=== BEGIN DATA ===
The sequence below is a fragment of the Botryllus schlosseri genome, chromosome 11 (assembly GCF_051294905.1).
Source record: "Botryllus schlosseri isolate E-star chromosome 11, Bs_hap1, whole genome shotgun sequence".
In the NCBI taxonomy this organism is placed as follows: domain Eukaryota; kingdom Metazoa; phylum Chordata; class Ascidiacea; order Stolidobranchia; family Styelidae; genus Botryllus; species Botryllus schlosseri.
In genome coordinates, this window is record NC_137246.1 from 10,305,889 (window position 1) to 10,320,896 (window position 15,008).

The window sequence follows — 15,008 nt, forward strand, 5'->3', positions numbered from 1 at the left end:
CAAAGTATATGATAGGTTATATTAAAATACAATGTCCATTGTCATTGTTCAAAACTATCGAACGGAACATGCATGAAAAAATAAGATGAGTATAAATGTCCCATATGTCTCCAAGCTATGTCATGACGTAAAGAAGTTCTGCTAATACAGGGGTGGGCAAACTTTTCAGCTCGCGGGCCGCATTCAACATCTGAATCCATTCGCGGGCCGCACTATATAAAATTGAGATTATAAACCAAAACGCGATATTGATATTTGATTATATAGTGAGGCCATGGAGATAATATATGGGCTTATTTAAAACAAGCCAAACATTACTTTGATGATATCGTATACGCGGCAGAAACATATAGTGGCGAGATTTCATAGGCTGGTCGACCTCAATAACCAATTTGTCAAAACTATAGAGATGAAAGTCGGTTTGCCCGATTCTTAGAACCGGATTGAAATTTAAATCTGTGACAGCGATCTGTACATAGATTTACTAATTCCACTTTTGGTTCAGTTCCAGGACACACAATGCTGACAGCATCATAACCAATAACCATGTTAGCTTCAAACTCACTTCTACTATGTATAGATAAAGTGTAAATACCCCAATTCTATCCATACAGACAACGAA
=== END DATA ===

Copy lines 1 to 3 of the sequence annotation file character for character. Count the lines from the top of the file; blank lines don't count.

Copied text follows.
The sequence below is a fragment of the Botryllus schlosseri genome, chromosome 11 (assembly GCF_051294905.1).
Source record: "Botryllus schlosseri isolate E-star chromosome 11, Bs_hap1, whole genome shotgun sequence".
In the NCBI taxonomy this organism is placed as follows: domain Eukaryota; kingdom Metazoa; phylum Chordata; class Ascidiacea; order Stolidobranchia; family Styelidae; genus Botryllus; species Botryllus schlosseri.